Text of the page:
Provision and management of infrastructural facilities in informal settlements in Kumasi

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Recent reports have discussed the rapid rate of urbanisation in developing countries, the extent to which far exceeds the capacity of urban managers to deal with. One key area of concern is the rate at which rural-urban migration and dislocation of city dwellers relative to the supply of formal housing, leads to majority of city dwellers resorting to informal settlements. Regardless of the relevance of these settlements in accommodating most of the urban citizens in developing countries, they often receive the least of public expenditure. Hence, informal settlements lack the right and access to basic infrastructure and services such as water supply, sewage and drainage, paved roads, lighting and electricity supply, public transport and garbage disposal. However, the basic forms of these infrastructural facilities and services are inevitable for human sustenance. The study was undertaken to examine how infrastructural facilities are provided and managed in informal settlements in Kumasi. It employed the use of household and physical surveys, institutional interviews as well as review of documents and reports. Four settlements representing the categories of informal settlements in the Kumasi Metropolis were selected for detailed study. The study revealed a mixed level of infrastructural facilities in the settlements, with reasonably appreciable levels of access to potable water, while access to improved sanitation and access roads remained poor. Interestingly, there is high access to improved sanitation in Ohwim, the unauthorised subdivision, emphasising its relatively improved socio-economic conditions compared to the other categories. It also showed interplay of modes in providing infrastructure in the settlements including public provision, individuals, community initiatives and public-private partnerships. Regardless of the relative poor conditions of infrastructural facilities in the informal settlements, the study identified willingness to pay and multi-household housing environment as potentials for improving infrastructural levels. The main challenges identified in infrastructure provision are insecure tenure, haphazard development and high infrastructural standards requirements. In order to improve the conditions of infrastructure in informal settlements, the study recommends the adoption of a revolving fund, as a flexible financing scheme, to utilise the resources of residents in providing in-built toilet facilities. In addition, it recommends the recognition and empowerment of residents in controlling physical development in their settlements as well as a revision of policy regulations to promote affordable forms of infrastructural facilities.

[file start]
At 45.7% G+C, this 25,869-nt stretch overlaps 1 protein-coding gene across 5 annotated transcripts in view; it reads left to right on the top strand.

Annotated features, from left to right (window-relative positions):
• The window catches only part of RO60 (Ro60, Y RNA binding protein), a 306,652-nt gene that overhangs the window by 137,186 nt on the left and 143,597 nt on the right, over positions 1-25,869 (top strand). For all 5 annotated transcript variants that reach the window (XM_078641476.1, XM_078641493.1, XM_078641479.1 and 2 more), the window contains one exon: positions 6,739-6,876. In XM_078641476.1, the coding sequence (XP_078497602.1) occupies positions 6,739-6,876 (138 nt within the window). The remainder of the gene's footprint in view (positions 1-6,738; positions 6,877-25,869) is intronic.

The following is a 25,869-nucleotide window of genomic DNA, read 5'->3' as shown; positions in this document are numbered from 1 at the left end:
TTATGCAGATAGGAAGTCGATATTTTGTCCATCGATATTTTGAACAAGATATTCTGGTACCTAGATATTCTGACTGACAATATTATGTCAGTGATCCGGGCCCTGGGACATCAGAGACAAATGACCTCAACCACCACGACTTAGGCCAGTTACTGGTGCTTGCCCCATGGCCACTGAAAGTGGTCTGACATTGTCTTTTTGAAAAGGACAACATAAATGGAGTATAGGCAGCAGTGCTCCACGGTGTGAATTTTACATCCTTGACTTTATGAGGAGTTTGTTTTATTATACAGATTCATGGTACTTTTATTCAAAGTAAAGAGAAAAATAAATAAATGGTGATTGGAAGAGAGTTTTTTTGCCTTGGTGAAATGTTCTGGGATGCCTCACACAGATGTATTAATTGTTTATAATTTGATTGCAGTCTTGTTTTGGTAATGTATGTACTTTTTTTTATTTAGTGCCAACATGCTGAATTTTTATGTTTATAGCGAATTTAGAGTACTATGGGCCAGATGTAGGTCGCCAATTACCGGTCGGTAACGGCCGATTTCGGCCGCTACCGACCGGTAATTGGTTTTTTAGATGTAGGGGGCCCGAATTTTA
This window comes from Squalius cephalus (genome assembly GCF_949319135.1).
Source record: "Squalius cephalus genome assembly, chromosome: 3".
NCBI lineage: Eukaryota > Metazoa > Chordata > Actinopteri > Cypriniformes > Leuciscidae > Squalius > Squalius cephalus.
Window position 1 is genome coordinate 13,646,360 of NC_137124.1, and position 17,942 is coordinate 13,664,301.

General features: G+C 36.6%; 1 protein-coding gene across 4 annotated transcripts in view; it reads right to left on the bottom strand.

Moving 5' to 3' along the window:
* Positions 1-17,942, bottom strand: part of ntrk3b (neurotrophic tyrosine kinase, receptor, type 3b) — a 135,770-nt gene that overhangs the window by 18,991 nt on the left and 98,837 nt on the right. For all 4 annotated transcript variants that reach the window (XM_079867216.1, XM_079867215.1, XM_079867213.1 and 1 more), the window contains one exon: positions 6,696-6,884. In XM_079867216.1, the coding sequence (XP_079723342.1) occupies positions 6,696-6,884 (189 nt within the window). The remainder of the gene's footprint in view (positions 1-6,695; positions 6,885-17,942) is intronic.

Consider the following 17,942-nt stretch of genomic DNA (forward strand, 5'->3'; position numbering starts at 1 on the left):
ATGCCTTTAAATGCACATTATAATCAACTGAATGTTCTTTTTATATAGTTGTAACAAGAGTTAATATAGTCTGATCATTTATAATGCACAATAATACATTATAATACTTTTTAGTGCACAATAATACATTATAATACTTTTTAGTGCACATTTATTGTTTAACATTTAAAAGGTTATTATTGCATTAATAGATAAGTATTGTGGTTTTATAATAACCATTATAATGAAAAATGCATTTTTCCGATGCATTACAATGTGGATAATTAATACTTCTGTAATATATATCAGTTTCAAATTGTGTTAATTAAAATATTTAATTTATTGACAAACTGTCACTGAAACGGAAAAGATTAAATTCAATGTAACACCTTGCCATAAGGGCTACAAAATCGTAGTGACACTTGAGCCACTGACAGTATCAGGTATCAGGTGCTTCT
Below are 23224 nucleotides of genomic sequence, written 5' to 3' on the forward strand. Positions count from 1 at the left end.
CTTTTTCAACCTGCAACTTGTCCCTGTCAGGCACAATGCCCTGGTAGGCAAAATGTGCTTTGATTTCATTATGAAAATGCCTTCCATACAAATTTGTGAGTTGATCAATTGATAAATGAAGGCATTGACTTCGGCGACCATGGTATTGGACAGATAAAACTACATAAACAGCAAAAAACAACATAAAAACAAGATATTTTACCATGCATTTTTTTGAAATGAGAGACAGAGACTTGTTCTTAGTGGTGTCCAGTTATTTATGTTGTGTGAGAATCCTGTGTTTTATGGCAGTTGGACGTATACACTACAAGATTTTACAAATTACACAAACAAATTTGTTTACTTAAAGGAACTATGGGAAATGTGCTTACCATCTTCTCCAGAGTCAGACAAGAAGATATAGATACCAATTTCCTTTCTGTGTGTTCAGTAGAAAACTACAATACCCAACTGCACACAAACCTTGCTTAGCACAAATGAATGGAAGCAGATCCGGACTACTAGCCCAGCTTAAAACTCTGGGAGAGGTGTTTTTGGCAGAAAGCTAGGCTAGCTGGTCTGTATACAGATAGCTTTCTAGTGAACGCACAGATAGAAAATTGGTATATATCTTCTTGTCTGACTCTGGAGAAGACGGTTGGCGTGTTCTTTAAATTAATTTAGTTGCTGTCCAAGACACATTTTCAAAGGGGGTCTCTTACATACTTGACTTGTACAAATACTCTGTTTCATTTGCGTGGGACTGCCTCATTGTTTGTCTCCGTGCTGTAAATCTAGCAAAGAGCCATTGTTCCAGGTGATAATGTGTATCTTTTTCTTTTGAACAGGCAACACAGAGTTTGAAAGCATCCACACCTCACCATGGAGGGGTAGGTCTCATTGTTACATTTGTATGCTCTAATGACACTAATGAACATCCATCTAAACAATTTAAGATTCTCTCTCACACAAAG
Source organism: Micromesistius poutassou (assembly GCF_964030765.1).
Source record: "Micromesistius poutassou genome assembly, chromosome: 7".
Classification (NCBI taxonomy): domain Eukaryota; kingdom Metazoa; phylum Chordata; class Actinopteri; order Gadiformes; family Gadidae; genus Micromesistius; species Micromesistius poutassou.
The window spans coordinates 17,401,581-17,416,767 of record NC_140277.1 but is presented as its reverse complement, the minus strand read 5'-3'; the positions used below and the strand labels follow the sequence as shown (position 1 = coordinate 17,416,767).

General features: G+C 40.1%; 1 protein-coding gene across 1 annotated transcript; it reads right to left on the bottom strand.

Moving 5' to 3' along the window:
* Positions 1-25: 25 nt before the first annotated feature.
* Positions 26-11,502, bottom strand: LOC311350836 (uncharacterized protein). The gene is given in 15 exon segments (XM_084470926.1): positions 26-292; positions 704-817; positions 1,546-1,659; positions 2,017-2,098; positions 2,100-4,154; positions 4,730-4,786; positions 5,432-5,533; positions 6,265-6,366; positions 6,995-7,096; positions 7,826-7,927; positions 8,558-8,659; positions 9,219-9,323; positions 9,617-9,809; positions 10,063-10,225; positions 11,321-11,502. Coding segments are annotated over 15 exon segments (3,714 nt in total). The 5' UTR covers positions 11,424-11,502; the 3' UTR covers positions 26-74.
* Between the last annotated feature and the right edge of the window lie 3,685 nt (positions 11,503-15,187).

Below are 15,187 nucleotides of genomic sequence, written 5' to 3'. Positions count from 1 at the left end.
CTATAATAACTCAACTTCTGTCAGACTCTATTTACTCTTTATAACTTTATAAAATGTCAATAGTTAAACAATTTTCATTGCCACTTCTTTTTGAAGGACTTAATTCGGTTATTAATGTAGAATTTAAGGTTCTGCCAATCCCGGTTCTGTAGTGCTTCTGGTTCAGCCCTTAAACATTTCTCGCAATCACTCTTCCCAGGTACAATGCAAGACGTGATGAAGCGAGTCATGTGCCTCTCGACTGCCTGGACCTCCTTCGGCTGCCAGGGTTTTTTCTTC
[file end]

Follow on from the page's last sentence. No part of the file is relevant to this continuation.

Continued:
A Thesis submitted to the School of Graduate Studies, Kwame Nkrumah University of Science and Technology in partial fulfillment of the requirements for the degree of Master Of Philosophy (Mphil) PLANNING Department of Planning College of Art and Built Environment October, 2015